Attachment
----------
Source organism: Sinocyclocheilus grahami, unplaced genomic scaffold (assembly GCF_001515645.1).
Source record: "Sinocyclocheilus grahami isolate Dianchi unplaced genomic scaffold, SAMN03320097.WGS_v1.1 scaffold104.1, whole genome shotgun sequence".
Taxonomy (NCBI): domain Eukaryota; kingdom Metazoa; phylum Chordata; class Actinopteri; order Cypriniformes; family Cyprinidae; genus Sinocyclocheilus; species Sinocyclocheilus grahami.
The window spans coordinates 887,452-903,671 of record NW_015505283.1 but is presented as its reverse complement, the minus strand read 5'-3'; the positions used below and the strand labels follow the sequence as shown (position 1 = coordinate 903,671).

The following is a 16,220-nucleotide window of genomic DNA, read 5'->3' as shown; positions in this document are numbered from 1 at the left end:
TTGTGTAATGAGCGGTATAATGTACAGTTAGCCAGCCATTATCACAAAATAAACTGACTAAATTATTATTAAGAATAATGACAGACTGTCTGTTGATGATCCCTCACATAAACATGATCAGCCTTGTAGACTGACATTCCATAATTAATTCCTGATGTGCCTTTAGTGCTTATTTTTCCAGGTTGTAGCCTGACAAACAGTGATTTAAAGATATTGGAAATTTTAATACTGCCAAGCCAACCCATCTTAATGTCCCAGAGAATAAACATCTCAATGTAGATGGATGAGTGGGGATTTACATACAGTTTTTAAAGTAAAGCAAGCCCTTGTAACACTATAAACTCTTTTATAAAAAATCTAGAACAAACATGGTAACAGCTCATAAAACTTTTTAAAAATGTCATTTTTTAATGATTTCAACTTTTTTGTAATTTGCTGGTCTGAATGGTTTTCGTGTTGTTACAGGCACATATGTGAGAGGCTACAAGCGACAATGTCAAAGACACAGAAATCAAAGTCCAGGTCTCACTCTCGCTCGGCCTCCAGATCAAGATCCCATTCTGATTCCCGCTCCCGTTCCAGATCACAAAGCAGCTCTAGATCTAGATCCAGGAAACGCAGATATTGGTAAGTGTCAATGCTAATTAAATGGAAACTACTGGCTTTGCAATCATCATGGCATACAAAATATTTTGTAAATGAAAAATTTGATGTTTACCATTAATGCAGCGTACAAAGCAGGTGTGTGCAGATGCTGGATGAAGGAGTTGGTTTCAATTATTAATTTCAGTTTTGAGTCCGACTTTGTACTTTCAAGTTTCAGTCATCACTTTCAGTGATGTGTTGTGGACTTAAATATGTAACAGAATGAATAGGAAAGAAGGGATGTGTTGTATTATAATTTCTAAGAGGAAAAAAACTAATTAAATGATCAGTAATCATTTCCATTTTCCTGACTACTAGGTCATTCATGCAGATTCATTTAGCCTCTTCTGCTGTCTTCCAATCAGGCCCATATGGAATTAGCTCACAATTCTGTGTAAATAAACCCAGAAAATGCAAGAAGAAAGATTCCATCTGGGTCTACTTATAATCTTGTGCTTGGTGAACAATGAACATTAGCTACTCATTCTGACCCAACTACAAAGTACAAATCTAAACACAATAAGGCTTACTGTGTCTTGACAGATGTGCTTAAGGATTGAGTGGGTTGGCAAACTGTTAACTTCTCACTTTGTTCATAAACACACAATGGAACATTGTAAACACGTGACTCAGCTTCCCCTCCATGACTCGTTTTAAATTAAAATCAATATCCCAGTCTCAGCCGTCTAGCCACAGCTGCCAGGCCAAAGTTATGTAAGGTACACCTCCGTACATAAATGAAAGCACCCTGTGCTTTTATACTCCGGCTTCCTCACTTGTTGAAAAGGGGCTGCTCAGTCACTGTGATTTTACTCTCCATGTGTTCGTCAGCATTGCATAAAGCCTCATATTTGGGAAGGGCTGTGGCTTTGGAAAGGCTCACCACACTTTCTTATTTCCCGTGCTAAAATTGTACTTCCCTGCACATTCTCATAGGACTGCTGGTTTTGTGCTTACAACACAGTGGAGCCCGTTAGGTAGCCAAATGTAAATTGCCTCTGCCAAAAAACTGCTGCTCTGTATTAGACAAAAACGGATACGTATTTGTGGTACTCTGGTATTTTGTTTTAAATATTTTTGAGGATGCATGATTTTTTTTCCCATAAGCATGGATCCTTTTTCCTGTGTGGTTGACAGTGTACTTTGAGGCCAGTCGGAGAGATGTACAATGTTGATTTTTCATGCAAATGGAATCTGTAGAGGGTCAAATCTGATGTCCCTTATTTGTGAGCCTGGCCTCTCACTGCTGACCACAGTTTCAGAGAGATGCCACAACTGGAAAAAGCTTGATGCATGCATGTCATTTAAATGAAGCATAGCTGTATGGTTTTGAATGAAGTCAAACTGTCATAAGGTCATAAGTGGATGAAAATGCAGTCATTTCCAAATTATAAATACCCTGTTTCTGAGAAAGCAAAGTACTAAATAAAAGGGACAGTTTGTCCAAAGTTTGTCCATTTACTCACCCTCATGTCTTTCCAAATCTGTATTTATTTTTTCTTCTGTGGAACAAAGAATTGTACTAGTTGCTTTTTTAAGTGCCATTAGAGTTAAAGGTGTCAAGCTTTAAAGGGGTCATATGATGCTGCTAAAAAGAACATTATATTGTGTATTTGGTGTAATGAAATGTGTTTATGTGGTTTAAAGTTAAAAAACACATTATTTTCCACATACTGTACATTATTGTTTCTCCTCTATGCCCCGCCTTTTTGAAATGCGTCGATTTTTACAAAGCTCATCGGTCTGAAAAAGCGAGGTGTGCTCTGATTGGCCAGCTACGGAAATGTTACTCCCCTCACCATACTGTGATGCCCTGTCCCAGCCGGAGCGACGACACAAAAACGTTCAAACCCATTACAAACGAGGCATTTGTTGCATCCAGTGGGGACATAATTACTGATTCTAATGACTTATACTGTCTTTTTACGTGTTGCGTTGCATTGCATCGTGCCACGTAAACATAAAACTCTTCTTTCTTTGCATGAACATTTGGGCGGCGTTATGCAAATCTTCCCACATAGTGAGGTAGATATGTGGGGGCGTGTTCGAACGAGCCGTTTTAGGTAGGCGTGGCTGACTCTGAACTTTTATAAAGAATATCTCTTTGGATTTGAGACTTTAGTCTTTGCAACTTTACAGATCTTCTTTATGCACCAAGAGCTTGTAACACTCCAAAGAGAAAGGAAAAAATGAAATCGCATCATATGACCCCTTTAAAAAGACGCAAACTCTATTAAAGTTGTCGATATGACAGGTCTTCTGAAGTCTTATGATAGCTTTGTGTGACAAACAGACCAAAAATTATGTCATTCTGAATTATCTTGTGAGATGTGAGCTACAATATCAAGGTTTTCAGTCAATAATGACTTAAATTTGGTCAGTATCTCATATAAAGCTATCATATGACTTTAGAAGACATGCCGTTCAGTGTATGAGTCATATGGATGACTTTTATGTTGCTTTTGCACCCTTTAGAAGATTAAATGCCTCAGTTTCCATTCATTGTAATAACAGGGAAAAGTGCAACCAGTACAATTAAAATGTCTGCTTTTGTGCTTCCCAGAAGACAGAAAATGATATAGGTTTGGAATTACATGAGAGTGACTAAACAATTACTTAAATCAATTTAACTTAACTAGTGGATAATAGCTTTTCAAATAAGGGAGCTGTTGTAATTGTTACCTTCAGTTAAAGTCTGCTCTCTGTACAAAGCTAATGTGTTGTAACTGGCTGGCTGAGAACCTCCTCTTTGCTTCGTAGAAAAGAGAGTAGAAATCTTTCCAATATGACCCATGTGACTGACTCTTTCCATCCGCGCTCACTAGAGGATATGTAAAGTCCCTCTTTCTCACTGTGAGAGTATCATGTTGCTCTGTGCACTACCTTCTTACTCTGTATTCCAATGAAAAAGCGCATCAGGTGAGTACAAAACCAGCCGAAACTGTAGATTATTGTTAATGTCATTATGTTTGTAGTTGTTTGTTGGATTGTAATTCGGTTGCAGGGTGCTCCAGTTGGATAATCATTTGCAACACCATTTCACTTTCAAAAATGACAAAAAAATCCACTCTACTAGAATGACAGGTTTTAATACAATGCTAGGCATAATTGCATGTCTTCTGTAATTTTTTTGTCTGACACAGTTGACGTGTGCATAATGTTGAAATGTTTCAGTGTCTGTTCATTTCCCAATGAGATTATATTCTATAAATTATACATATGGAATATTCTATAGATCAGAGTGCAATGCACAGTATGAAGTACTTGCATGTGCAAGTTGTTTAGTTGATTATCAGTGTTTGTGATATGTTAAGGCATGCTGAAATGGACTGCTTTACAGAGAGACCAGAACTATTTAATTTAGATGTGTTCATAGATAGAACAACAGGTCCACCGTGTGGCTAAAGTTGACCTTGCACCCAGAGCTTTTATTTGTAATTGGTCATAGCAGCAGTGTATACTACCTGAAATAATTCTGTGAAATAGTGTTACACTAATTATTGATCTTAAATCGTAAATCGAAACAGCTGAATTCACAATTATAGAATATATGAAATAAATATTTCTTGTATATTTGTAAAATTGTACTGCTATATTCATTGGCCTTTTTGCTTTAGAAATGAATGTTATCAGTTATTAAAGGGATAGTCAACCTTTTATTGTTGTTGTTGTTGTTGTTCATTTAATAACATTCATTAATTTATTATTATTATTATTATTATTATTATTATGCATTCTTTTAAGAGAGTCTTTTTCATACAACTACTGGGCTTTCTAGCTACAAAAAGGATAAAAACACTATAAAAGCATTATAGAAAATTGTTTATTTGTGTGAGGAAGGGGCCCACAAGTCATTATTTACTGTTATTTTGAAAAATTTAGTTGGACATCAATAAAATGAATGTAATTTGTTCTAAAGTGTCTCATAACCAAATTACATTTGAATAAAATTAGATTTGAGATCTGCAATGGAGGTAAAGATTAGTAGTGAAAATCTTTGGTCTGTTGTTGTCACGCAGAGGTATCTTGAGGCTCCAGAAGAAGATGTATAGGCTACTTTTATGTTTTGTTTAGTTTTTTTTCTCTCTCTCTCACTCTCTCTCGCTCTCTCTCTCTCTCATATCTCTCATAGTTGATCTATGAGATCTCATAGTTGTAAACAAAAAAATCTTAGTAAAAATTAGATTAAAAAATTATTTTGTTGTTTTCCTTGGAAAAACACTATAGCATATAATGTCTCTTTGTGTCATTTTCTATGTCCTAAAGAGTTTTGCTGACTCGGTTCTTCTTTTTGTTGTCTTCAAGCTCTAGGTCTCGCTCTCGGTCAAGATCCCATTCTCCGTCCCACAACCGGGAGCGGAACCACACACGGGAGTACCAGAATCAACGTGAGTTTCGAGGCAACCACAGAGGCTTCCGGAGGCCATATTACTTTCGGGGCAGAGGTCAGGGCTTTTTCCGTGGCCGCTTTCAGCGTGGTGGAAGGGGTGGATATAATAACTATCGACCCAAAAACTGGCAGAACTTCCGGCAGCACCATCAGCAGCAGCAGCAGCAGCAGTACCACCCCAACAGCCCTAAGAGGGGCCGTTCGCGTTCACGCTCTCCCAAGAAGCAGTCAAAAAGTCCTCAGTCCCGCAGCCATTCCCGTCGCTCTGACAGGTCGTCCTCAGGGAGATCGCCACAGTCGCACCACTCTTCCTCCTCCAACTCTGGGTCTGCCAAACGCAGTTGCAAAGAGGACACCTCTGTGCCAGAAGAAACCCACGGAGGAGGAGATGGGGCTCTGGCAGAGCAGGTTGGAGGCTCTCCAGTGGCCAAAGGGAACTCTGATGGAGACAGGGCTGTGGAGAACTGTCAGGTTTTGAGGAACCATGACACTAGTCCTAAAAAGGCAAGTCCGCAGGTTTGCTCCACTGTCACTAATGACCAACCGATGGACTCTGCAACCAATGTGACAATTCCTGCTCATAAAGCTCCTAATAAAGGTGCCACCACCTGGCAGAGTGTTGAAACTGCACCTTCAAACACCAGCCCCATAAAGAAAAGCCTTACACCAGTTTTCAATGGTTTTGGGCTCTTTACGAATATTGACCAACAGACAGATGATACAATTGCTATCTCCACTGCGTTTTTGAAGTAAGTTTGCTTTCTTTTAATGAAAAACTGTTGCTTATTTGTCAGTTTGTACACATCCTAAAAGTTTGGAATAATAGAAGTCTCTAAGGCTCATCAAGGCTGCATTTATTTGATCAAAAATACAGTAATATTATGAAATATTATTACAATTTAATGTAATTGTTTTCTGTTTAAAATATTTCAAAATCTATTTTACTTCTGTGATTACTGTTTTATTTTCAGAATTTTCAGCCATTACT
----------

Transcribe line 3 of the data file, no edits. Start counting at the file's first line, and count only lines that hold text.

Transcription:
Taxonomy (NCBI): domain Eukaryota; kingdom Metazoa; phylum Chordata; class Actinopteri; order Cypriniformes; family Cyprinidae; genus Sinocyclocheilus; species Sinocyclocheilus grahami.